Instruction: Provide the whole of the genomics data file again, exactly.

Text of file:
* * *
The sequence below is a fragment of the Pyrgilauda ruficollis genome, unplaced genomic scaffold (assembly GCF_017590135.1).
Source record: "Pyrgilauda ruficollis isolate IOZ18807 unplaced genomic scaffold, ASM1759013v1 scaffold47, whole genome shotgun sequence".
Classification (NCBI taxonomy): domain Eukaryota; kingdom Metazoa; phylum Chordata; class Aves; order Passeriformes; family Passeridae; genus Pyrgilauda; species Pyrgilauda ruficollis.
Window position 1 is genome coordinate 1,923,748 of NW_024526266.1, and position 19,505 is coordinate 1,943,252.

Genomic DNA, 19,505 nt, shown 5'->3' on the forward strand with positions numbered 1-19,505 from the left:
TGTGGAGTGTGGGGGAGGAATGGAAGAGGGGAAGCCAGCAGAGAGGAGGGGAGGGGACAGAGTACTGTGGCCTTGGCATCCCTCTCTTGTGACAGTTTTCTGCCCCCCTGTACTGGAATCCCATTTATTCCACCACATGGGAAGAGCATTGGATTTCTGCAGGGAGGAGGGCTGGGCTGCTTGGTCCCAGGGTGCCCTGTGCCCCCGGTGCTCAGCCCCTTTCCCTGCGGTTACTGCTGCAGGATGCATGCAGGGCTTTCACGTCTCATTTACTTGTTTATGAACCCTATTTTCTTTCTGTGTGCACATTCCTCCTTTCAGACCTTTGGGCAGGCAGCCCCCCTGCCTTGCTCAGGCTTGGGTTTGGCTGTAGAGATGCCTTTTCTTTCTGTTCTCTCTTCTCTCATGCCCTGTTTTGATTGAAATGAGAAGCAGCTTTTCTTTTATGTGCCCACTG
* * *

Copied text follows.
The sequence below is a fragment of the Pyrgilauda ruficollis genome, unplaced genomic scaffold (assembly GCF_017590135.1).
Source record: "Pyrgilauda ruficollis isolate IOZ18807 unplaced genomic scaffold, ASM1759013v1 scaffold47, whole genome shotgun sequence".
Classification (NCBI taxonomy): domain Eukaryota; kingdom Metazoa; phylum Chordata; class Aves; order Passeriformes; family Passeridae; genus Pyrgilauda; species Pyrgilauda ruficollis.
Window position 1 is genome coordinate 1,923,748 of NW_024526266.1, and position 19,505 is coordinate 1,943,252.

Genomic DNA, 19,505 nt, shown 5'->3' on the forward strand with positions numbered 1-19,505 from the left:
TGTGGAGTGTGGGGGAGGAATGGAAGAGGGGAAGCCAGCAGAGAGGAGGGGAGGGGACAGAGTACTGTGGCCTTGGCATCCCTCTCTTGTGACAGTTTTCTGCCCCCCTGTACTGGAATCCCATTTATTCCACCACATGGGAAGAGCATTGGATTTCTGCAGGGAGGAGGGCTGGGCTGCTTGGTCCCAGGGTGCCCTGTGCCCCCGGTGCTCAGCCCCTTTCCCTGCGGTTACTGCTGCAGGATGCATGCAGGGCTTTCACGTCTCATTTACTTGTTTATGAACCCTATTTTCTTTCTGTGTGCACATTCCTCCTTTCAGACCTTTGGGCAGGCAGCCCCCCTGCCTTGCTCAGGCTTGGGTTTGGCTGTAGAGATGCCTTTTCTTTCTGTTCTCTCTTCTCTCATGCCCTGTTTTGATTGAAATGAGAAGCAGCTTTTCTTTTATGTGCCCACTG